Dozens of post-primary schools are among those taking part in an £18 million programme developed by the International Fund for Ireland.
It is due to end at the end of the year, but inspectors now say that the innovative projects can be the key that unlocks shared education opportunities in all schools.
The Sharing in Education Programme (SiEP) supports a range of projects which facilitate reconciliation for a shared future through education.
It works to promote sharing by linking schools representative of the Catholic and Protestant communities and builds on community relations within and between schools.
An Education and Training Inspectorate (ETI) final evaluation of 19 of the 22 projects under the programme confirms that “the learning accrued from the SiEP is significant”.
It adds that it “provides a range of practical models of how to develop shared education across educational settings”.
The Spirit of Enniskillen project, involving schools from different sectors in Co Fermanagh, was singled out for praise.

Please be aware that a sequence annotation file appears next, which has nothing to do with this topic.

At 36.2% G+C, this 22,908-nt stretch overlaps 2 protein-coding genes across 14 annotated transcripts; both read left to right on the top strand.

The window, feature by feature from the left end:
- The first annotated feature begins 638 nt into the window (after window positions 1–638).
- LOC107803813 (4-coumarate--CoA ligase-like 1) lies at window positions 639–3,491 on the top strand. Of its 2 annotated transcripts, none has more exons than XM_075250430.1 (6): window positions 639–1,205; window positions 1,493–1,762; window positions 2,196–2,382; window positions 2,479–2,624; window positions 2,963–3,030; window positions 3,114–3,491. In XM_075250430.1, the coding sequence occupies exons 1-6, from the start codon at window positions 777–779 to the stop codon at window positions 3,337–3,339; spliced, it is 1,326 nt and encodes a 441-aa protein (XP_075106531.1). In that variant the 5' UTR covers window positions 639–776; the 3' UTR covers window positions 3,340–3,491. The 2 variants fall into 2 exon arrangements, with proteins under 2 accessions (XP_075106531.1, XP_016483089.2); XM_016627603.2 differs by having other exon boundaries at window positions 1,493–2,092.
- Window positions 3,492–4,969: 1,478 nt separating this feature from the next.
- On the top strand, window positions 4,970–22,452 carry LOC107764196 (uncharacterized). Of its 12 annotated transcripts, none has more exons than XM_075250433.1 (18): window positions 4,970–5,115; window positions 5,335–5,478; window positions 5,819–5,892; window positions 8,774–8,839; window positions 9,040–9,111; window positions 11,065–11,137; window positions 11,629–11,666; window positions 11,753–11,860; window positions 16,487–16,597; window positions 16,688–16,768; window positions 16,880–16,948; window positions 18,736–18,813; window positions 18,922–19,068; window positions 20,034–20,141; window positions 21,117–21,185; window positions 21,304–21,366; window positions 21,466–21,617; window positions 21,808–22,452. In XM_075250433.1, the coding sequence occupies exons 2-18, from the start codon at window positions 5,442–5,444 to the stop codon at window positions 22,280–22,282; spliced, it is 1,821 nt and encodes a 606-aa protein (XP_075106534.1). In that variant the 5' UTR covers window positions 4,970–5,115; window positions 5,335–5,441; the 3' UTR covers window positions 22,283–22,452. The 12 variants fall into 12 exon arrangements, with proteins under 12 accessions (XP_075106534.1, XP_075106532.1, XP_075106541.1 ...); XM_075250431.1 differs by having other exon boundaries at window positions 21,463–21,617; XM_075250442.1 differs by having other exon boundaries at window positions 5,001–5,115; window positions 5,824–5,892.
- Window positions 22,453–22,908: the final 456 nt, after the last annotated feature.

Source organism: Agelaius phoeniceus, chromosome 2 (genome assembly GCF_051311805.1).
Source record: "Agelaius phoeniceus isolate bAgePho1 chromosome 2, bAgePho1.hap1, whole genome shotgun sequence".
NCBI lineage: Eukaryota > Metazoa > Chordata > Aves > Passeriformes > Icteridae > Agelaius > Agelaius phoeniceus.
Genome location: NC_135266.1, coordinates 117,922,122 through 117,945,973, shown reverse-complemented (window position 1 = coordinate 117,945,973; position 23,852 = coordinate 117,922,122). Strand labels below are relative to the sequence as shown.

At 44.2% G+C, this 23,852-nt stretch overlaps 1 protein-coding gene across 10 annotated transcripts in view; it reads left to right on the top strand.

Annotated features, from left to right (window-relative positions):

Inspectors say post-primary pupils respond well to the approaches modelled by the young volunteers and facilitators when discussing contentious and sensitive issues.
Dr Adrian Johnston, chairman of the International Fund for Ireland, said the models developed are “proven to work”.
He added that they can make a meaningful contribution to the Programme for Government commitment to ensure that all children have the opportunity to participate in shared education programmes by 2015.
He said: “No two areas or schools are the same and many are at different starting points. The reality is that no-one will benefit fully from a one-size-fits-all model.
“The most engaging work in this programme was tailored to meet the needs of the learners and different local contexts rather than using prescribed resources.
“It’s time to agree the practical approaches that make sense in each locality and can meet the realities on the ground.”